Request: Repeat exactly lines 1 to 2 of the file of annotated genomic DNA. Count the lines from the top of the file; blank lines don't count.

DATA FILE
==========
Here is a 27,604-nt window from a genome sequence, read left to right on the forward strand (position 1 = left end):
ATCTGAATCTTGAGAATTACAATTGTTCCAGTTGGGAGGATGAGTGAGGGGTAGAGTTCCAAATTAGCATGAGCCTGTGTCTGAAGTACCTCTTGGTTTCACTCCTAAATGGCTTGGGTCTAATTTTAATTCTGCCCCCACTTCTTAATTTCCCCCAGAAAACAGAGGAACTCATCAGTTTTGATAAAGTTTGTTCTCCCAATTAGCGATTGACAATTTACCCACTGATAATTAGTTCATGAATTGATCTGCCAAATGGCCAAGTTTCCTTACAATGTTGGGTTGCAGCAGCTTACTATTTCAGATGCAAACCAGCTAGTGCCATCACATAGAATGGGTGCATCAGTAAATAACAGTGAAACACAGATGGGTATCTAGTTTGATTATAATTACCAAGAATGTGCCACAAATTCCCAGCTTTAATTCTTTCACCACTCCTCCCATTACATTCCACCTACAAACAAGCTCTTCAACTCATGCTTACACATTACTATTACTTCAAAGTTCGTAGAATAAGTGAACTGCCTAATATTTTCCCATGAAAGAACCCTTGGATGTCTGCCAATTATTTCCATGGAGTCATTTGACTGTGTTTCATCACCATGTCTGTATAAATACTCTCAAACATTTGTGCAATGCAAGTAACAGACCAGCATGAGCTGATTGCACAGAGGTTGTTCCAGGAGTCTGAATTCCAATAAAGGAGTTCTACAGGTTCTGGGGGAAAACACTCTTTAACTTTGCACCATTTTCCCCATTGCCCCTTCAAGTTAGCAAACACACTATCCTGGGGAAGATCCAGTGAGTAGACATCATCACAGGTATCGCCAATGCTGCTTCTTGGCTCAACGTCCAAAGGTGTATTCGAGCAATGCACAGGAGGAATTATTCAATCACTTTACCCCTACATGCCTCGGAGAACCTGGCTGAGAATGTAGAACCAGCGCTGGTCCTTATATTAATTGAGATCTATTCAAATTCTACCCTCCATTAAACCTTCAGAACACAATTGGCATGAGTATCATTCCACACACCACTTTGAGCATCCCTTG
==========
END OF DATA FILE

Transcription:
Here is a 27,604-nt window from a genome sequence, read left to right on the forward strand (position 1 = left end):
ATCTGAATCTTGAGAATTACAATTGTTCCAGTTGGGAGGATGAGTGAGGGGTAGAGTTCCAAATTAGCATGAGCCTGTGTCTGAAGTACCTCTTGGTTTCACTCCTAAATGGCTTGGGTCTAATTTTAATTCTGCCCCCACTTCTTAATTTCCCCCAGAAAACAGAGGAACTCATCAGTTTTGATAAAGTTTGTTCTCCCAATTAGCGATTGACAATTTACCCACTGATAATTAGTTCATGAATTGATCTGCCAAATGGCCAAGTTTCCTTACAATGTTGGGTTGCAGCAGCTTACTATTTCAGATGCAAACCAGCTAGTGCCATCACATAGAATGGGTGCATCAGTAAATAACAGTGAAACACAGATGGGTATCTAGTTTGATTATAATTACCAAGAATGTGCCACAAATTCCCAGCTTTAATTCTTTCACCACTCCTCCCATTACATTCCACCTACAAACAAGCTCTTCAACTCATGCTTACACATTACTATTACTTCAAAGTTCGTAGAATAAGTGAACTGCCTAATATTTTCCCATGAAAGAACCCTTGGATGTCTGCCAATTATTTCCATGGAGTCATTTGACTGTGTTTCATCACCATGTCTGTATAAATACTCTCAAACATTTGTGCAATGCAAGTAACAGACCAGCATGAGCTGATTGCACAGAGGTTGTTCCAGGAGTCTGAATTCCAATAAAGGAGTTCTACAGGTTCTGGGGGAAAACACTCTTTAACTTTGCACCATTTTCCCCATTGCCCCTTCAAGTTAGCAAACACACTATCCTGGGGAAGATCCAGTGAGTAGACATCATCACAGGTATCGCCAATGCTGCTTCTTGGCTCAACGTCCAAAGGTGTATTCGAGCAATGCACAGGAGGAATTATTCAATCACTTTACCCCTACATGCCTCGGAGAACCTGGCTGAGAATGTAGAACCAGCGCTGGTCCTTATATTAATTGAGATCTATTCAAATTCTACCCTCCATTAAACCTTCAGAACACAATTGGCATGAGTATCATTCCACACACCACTTTGAGCATCCCTTG